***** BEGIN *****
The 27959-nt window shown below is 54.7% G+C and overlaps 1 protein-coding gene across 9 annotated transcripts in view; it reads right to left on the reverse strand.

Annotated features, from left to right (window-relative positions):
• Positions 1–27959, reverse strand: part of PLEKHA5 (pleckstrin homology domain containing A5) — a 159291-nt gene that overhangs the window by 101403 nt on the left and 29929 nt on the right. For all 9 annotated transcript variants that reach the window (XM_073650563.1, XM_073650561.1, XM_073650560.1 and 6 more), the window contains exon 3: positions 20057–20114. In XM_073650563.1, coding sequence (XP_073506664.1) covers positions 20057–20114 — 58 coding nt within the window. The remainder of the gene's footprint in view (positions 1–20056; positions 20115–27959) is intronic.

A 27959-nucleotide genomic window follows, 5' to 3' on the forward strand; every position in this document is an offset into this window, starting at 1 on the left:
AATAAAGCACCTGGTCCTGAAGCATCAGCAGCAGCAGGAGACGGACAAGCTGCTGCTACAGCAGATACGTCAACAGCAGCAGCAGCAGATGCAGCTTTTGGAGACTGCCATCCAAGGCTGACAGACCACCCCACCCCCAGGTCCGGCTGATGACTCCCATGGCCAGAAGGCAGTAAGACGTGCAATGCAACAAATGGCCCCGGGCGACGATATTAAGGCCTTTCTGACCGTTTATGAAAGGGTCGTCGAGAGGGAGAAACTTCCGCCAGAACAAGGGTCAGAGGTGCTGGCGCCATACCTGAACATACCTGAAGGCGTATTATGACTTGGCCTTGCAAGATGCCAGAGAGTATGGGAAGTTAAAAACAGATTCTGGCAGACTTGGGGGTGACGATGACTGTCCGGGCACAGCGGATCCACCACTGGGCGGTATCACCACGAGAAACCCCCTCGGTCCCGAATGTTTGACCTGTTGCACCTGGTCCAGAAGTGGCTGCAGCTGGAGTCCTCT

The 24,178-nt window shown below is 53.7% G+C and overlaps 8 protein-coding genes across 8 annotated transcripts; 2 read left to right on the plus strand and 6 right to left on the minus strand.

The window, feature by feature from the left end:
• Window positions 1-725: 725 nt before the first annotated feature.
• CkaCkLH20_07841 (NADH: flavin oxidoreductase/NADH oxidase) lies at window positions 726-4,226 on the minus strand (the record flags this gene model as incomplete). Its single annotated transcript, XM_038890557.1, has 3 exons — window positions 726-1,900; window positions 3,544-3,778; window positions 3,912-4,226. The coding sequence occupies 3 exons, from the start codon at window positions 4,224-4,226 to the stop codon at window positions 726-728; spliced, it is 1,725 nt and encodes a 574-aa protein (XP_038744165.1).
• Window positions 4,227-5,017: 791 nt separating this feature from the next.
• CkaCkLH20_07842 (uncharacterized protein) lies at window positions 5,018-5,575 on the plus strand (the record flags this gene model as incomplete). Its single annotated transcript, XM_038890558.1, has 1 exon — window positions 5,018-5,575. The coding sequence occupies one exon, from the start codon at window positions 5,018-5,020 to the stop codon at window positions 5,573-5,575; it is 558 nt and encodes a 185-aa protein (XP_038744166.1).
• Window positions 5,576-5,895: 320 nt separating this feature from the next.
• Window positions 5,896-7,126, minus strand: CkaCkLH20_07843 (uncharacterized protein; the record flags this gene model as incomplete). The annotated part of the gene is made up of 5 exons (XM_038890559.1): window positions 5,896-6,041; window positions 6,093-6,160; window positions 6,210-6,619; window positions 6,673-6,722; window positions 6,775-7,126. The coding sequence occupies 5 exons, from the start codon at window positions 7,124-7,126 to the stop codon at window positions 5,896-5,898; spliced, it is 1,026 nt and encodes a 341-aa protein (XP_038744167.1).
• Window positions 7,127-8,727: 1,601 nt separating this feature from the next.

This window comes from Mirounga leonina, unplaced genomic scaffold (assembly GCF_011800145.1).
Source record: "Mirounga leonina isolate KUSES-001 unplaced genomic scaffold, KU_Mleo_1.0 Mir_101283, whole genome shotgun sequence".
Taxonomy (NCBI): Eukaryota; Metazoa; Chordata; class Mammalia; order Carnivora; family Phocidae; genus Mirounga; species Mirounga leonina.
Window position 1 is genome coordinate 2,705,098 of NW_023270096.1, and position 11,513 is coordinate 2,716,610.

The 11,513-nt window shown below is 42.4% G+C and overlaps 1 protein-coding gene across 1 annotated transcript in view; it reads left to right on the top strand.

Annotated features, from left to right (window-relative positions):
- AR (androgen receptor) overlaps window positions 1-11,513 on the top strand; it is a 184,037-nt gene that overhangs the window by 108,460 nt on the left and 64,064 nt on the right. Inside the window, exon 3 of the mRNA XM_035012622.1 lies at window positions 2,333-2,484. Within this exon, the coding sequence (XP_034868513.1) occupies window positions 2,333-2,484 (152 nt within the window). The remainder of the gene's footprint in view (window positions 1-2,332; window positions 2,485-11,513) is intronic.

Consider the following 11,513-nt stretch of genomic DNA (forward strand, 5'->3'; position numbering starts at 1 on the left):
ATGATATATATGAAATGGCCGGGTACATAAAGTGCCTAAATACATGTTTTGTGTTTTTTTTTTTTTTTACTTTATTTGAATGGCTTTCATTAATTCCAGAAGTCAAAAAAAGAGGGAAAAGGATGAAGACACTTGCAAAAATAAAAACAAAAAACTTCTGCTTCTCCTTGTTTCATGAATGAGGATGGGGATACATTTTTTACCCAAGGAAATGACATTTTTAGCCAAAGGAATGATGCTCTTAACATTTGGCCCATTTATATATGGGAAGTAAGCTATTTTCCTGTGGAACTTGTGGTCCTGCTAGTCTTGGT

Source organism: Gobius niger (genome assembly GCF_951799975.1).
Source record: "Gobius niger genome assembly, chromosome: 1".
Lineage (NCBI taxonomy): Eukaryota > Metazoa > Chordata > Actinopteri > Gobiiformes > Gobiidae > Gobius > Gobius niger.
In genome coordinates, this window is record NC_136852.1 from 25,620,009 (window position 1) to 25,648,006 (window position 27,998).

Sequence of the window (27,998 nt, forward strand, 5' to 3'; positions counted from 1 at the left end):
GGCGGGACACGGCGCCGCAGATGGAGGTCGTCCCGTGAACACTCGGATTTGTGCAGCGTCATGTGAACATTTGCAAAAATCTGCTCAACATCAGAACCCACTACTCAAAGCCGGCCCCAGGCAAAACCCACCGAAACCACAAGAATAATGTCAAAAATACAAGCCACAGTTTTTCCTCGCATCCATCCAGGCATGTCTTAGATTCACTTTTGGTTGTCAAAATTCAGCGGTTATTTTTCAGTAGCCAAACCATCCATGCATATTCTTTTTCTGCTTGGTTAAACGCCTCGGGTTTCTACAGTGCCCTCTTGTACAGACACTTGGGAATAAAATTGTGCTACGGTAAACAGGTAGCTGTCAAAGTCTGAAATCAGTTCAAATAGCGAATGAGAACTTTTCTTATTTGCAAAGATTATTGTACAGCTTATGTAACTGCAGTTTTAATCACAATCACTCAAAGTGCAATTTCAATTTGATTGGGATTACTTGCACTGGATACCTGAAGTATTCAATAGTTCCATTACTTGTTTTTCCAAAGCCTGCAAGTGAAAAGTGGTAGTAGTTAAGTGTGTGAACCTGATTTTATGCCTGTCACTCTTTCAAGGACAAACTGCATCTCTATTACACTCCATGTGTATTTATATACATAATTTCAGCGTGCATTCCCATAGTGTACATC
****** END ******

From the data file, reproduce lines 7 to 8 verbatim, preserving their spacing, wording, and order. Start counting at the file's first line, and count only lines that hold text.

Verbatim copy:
The window, feature by feature from the left end:
• Window positions 1-725: 725 nt before the first annotated feature.